Implemented by Save the Children and the Massachusetts Institute of Technology Abdul Latif Jameel World Education Lab, TREE will act as a support system for teachers across 24 schools with eight four-hour counselling sessions a semester, totaling 16.
“The children are traumatized because of what they’ve seen during the war and when they arrive here in a totally new environment it takes time for them to settle in,” said Zaid Qardan, development and quality director of Save the Children.
“It’s scientifically proven that if a child is not mentally prepared to learn they won’t. Teachers need to understand that and have the skills to deal with that child to bring them to a comfortable area,” he added.
Fatima Al Wasa, principal of Seqaina bint Al Hussein girl’s school in Amman, said, “Syrian girls of which we have about 60 or 70 in a school of 850, have a lot of issues because of the war.
“Teachers face these issues and want to learn how to communicate and adapt to help those students. Whether Syrians or Jordanians we all face the same issues, so this programme will help these teachers know how to teach these kids and get them over their psychological issues,” she added.
Dubai Cares CEO Tariq Al Gurg said, “Teachers in some parts of Jordan are struggling in extremely challenging environments such as inadequate support, overcrowded classrooms, and lack of training, to name but a few. We believe that the TREE programme is a powerful tool which supports teachers to be agents of change.”
Rules state in Jordan that if you miss two years of school you can’t go back, and as a result 60 per cent don’t pass their Tawjihi exam to graduate from high school. This is where home-learning apps like ‘MiyaMiya’ created by US-based education technology firm Pedago, implemented by Questscope, will help reintegrate out-of-school children back into higher education pathways.
Dubai Cares has secured Dh14,694,000 for the project from supporters like the Chaloub Group and Vitol Foundation, with the Queen Rania Foundation and Jordan’s Ministry of Education providing research and evaluation.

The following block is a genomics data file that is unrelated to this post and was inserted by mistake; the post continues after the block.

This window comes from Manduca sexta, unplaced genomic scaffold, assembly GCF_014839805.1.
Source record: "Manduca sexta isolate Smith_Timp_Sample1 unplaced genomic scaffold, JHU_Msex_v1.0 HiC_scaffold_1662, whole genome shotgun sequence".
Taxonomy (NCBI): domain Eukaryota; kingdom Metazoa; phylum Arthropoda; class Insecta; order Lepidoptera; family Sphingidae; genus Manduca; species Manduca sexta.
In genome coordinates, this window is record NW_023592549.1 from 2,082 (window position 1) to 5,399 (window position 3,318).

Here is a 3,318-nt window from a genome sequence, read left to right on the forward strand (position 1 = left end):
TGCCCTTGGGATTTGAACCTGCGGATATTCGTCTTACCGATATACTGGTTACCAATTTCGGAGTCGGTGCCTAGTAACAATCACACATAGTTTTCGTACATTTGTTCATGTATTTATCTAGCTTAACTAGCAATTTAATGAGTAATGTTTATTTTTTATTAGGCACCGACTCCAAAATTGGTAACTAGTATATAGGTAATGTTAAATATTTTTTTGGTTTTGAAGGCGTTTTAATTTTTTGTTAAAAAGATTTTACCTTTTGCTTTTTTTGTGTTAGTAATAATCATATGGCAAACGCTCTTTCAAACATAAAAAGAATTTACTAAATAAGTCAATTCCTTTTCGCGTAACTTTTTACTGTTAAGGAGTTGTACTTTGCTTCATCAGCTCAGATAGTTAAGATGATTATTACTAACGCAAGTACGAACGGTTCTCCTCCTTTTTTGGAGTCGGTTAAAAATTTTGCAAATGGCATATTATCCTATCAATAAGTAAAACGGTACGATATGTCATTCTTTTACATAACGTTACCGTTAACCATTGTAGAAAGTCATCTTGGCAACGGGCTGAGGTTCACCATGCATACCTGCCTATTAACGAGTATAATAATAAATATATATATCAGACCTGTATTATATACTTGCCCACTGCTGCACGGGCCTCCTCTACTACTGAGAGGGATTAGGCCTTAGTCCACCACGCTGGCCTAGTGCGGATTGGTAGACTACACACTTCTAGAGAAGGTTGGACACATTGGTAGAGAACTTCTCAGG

This two-year programme for males aged 13-18 and females aged 13-20, will aide 300 students through centres, and a further 2,000 unassisted via home learning apps through their own phones, within which Pedago claims a 65 per cent success rate at getting unschooled teens through their exams.
“This will be especially useful in a country like Jordan where drop-out rates are so high. There are all sorts of microsegments who are very troubled not only from war in neighbouring countries but also from teen marriages, where girls return to the academic path,” said Pedago founder Tom Adams.
Maen Rayyan, the deputy country director, education programmes manager of Questscope agreed, “With class sizes reaching 80 students it’s not a safe environment for learning so many drop out, it’s also because they need money so they go to work instead. The financial support is not enough for them, so there is a huge number of Syrians and Jordanians who drop out. With girls we also have an issue of early marriage and early divorce. They left school to get married but return to education afterwards to support their children. That’s why we have extended the age range for females in this programme up to age 20, while the males stop at 18.”
Dubai Cares CEO Tariq Al Gurg said, “This cutting edge technology led programme aims to offer flexible learning solutions that empower refugees and host communities in diverse circumstances to pursue their education, which is a basic human right and a step forward to protect refugee children and give them hope for a better future for themselves, their families and communities.”